Category Archives: Funding

What Should Universities Be?

What are universities becoming? A plea from the future

By John-Erik Hansson, European University Institute; Nguyen Vu Thuc Linh, European University Institute, and Ola Innset, European University Institute

The role of the university as a place of education and research, as an employer, and as an important part of the social landscape has changed dramatically in the last decade.

As PhD students from various European and North American academic backgrounds, we are keenly aware of these developments and have been involved within or against them – often both at the same time. One of the most pressing issues from our perspective is that of the workforce in universities, especially the collapse of working conditions for many academic and non-academic staff.

Professors, who once enjoyed excellent working conditions in Europe and North America, are now being subjected to stricter, stranger, and more noxious standards. They are pressured into constant external grant applications, and are threatened with severe sanctions if the administration considers the results of this search inadequate. The case of Stefan Grimm, a professor at Imperial College London who was found dead in September 2014 shortly after a distressing email exchange about funding, is one tragic example.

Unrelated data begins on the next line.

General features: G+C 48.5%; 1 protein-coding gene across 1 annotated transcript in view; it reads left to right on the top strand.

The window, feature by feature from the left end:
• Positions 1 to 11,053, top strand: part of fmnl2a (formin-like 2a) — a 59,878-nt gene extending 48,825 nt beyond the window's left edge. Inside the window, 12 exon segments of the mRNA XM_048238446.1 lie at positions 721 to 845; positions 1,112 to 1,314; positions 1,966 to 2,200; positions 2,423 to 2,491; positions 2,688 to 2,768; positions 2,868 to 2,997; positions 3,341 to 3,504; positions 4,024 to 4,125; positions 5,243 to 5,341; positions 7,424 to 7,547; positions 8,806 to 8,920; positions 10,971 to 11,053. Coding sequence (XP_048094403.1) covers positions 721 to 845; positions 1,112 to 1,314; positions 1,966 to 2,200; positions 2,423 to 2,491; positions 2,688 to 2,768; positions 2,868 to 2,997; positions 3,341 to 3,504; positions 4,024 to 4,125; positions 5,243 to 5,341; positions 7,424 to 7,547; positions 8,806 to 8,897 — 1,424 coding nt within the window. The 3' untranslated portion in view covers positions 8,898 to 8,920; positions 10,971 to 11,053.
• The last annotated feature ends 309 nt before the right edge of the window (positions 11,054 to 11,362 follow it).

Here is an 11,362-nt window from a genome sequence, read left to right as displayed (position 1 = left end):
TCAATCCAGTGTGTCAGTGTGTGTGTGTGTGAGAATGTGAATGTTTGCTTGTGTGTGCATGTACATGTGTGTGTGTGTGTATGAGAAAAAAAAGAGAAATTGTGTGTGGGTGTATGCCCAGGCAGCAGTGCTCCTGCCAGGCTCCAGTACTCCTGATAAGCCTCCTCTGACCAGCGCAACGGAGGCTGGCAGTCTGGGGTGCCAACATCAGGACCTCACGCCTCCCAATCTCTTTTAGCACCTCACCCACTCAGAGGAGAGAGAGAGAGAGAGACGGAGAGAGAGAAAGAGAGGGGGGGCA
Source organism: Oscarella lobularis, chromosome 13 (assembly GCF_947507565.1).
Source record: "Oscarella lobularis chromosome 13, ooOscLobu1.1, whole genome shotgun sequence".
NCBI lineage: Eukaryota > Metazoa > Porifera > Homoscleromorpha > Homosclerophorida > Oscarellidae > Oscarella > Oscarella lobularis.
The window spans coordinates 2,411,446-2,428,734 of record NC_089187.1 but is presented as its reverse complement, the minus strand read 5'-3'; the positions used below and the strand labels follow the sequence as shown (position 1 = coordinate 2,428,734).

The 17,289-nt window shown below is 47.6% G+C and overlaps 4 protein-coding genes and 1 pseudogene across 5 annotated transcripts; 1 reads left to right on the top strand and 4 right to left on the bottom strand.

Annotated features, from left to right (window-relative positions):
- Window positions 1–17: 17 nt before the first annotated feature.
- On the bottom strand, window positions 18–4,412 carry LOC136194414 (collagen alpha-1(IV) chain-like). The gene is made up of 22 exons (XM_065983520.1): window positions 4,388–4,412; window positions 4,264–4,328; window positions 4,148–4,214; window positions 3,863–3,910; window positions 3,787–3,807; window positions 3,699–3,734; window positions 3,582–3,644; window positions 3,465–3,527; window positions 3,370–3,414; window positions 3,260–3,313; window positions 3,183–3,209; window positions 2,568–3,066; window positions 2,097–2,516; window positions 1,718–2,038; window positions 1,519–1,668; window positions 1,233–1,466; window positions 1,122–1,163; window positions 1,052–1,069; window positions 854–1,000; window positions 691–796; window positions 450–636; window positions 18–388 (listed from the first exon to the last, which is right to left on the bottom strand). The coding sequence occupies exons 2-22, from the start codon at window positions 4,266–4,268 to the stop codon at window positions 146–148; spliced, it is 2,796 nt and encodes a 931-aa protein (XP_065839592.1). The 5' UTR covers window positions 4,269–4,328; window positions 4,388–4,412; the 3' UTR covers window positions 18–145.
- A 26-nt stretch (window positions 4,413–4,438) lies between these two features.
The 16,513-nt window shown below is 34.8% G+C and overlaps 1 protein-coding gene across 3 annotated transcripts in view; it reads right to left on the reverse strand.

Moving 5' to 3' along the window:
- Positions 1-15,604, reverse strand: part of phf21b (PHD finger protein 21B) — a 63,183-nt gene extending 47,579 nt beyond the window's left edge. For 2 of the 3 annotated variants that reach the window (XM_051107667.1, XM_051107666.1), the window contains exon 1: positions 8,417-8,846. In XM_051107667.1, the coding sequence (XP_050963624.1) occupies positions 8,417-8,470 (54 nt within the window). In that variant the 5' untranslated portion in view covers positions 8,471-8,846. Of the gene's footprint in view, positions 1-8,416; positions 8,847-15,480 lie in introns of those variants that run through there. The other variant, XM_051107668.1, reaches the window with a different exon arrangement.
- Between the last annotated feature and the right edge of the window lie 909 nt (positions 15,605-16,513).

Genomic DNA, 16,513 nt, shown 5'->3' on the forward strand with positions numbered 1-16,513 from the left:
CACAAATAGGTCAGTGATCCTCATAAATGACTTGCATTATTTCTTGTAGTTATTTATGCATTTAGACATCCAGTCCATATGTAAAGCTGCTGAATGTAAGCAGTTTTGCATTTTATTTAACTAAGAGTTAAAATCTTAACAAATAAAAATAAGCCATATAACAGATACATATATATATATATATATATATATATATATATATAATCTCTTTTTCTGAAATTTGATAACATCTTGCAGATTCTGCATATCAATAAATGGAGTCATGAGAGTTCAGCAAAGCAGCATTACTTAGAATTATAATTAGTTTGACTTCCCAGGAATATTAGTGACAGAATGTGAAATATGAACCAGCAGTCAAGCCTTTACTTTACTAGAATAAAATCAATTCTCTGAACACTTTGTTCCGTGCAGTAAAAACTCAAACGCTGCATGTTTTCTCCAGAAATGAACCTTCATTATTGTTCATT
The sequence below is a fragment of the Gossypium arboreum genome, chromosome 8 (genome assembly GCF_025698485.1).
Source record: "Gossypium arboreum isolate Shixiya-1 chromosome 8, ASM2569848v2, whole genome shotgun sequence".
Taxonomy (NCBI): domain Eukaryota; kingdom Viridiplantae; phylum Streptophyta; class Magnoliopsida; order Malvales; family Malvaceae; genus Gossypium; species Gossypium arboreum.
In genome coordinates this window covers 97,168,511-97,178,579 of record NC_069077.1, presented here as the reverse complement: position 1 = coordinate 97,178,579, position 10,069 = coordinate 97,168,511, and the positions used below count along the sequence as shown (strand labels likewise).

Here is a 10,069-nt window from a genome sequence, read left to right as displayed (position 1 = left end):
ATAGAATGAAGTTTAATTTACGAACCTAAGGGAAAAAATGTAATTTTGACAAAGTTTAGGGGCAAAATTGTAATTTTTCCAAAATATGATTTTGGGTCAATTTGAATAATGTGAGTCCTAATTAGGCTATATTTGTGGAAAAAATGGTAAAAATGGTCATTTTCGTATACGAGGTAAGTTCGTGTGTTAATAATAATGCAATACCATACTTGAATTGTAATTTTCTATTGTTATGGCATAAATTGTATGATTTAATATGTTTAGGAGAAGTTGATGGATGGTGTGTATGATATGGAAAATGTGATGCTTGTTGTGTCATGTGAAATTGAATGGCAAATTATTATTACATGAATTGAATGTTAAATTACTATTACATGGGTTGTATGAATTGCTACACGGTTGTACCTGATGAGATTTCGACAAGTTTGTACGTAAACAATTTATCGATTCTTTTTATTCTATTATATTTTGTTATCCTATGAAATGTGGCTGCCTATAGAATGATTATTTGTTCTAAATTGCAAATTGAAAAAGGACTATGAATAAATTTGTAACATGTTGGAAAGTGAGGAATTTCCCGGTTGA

Professors are increasingly being judged according to various forms of ranking, both state sponsored (such as the Research Excellence Framework in the UK) and international ones such as the Shanghai ranking and the Times Higher Education ranking of global reputation. These rankings, as Cambridge historian Stefan Collini argues, do not actually reflect the excellence of the research, or the quality of the university. And yet, they matter tremendously to university administrators, students, and state officials.

Working conditions under strain

Of course, professors are not the only academic workers at a university. There are throngs of other individuals involved in the production of knowledge. These include temporary teaching staff, “research assistants”, or graduate students who often combine their own thesis-related work with teaching and with non-thesis related “research assistance”. It has been argued that some of these schemes provide valuable experience for graduate students, allowing them to be more competitive in the clogged-up academic labour market.